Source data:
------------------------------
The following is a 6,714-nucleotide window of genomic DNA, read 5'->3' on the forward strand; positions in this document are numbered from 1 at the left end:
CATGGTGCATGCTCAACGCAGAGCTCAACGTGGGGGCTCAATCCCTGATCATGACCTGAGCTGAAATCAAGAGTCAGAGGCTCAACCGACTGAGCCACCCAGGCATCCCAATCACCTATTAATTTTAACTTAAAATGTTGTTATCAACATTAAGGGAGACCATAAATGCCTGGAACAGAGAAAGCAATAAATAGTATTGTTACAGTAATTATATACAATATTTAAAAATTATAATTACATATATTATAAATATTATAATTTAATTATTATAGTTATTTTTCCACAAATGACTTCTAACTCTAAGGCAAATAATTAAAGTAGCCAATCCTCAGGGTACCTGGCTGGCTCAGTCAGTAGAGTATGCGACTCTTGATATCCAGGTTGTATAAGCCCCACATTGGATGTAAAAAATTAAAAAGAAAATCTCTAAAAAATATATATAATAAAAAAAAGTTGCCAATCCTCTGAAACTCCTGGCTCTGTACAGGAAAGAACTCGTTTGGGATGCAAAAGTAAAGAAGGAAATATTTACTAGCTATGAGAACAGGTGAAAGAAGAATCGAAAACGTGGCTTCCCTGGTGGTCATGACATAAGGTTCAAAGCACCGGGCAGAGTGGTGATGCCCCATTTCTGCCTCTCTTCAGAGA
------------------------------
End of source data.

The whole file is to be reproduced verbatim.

The following is a 6,714-nucleotide window of genomic DNA, read 5'->3' on the forward strand; positions in this document are numbered from 1 at the left end:
CATGGTGCATGCTCAACGCAGAGCTCAACGTGGGGGCTCAATCCCTGATCATGACCTGAGCTGAAATCAAGAGTCAGAGGCTCAACCGACTGAGCCACCCAGGCATCCCAATCACCTATTAATTTTAACTTAAAATGTTGTTATCAACATTAAGGGAGACCATAAATGCCTGGAACAGAGAAAGCAATAAATAGTATTGTTACAGTAATTATATACAATATTTAAAAATTATAATTACATATATTATAAATATTATAATTTAATTATTATAGTTATTTTTCCACAAATGACTTCTAACTCTAAGGCAAATAATTAAAGTAGCCAATCCTCAGGGTACCTGGCTGGCTCAGTCAGTAGAGTATGCGACTCTTGATATCCAGGTTGTATAAGCCCCACATTGGATGTAAAAAATTAAAAAGAAAATCTCTAAAAAATATATATAATAAAAAAAAGTTGCCAATCCTCTGAAACTCCTGGCTCTGTACAGGAAAGAACTCGTTTGGGATGCAAAAGTAAAGAAGGAAATATTTACTAGCTATGAGAACAGGTGAAAGAAGAATCGAAAACGTGGCTTCCCTGGTGGTCATGACATAAGGTTCAAAGCACCGGGCAGAGTGGTGATGCCCCATTTCTGCCTCTCTTCAGAGA